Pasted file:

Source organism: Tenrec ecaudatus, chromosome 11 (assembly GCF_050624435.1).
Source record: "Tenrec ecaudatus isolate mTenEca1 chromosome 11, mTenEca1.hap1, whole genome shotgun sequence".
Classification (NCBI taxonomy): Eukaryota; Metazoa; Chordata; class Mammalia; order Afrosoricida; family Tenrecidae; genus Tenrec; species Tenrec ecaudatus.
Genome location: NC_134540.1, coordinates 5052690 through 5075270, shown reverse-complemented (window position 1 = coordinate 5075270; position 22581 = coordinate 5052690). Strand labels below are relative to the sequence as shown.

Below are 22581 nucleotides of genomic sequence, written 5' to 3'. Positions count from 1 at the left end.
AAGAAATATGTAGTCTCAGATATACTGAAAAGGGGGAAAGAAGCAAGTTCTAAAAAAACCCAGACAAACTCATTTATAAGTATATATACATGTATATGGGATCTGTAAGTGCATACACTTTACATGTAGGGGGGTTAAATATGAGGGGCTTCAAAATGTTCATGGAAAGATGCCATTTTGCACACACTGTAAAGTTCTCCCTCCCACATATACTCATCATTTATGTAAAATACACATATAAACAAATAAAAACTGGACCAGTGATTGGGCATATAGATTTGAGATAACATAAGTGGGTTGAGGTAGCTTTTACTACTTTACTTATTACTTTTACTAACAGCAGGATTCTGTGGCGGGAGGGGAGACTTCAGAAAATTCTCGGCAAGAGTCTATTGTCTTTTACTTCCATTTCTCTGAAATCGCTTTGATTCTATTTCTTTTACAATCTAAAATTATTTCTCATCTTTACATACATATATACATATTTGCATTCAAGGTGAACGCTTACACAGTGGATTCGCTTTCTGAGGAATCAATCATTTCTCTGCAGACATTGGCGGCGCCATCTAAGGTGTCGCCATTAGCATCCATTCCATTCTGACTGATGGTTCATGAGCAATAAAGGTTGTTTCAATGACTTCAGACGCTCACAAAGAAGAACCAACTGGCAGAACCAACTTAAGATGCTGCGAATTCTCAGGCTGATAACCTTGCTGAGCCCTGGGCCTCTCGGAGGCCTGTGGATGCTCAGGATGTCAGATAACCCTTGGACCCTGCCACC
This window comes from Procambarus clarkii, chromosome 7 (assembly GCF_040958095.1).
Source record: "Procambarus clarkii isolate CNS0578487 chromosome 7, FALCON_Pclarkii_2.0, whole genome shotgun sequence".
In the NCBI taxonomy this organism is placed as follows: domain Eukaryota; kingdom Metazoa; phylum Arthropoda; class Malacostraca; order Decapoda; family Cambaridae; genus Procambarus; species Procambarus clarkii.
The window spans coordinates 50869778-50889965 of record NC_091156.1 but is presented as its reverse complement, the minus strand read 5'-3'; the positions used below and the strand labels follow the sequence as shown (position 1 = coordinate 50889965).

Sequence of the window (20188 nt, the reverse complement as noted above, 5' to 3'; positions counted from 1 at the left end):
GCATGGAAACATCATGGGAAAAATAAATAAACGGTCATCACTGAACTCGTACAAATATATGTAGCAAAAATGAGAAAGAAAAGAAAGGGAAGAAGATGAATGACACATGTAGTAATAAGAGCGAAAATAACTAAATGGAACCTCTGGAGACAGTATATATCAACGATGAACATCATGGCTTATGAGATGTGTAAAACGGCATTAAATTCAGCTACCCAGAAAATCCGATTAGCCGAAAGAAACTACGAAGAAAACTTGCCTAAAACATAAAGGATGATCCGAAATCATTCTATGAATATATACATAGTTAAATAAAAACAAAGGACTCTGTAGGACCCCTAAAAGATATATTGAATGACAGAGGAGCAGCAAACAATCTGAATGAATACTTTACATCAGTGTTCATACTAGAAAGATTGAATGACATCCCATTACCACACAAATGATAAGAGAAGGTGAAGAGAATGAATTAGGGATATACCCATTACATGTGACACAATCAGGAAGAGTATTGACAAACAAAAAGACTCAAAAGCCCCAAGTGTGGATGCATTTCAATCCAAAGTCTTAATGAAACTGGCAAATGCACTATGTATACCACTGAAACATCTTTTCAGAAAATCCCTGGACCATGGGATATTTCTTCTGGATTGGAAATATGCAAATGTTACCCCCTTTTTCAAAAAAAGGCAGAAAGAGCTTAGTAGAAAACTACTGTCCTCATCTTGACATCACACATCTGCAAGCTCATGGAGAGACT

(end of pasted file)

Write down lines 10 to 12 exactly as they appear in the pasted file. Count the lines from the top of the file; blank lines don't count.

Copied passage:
The window spans coordinates 50869778-50889965 of record NC_091156.1 but is presented as its reverse complement, the minus strand read 5'-3'; the positions used below and the strand labels follow the sequence as shown (position 1 = coordinate 50889965).

Sequence of the window (20188 nt, the reverse complement as noted above, 5' to 3'; positions counted from 1 at the left end):
GCATGGAAACATCATGGGAAAAATAAATAAACGGTCATCACTGAACTCGTACAAATATATGTAGCAAAAATGAGAAAGAAAAGAAAGGGAAGAAGATGAATGACACATGTAGTAATAAGAGCGAAAATAACTAAATGGAACCTCTGGAGACAGTATATATCAACGATGAACATCATGGCTTATGAGATGTGTAAAACGGCATTAAATTCAGCTACCCAGAAAATCCGATTAGCCGAAAGAAACTACGAAGAAAACTTGCCTAAAACATAAAGGATGATCCGAAATCATTCTATGAATATATACATAGTTAAATAAAAACAAAGGACTCTGTAGGACCCCTAAAAGATATATTGAATGACAGAGGAGCAGCAAACAATCTGAATGAATACTTTACATCAGTGTTCATACTAGAAAGATTGAATGACATCCCATTACCACACAAATGATAAGAGAAGGTGAAGAGAATGAATTAGGGATATACCCATTACATGTGACACAATCAGGAAGAGTATTGACAAACAAAAAGACTCAAAAGCCCCAAGTGTGGATGCATTTCAATCCAAAGTCTTAATGAAACTGGCAAATGCACTATGTATACCACTGAAACATCTTTTCAGAAAATCCCTGGACCATGGGATATTTCTTCTGGATTGGAAATATGCAAATGTTACCCCCTTTTTCAAAAAAAGGCAGAAAGAGCTTAGTAGAAAACTACTGTCCTCATCTTGACATCACACATCTGCAAGCTCATGGAGAGACT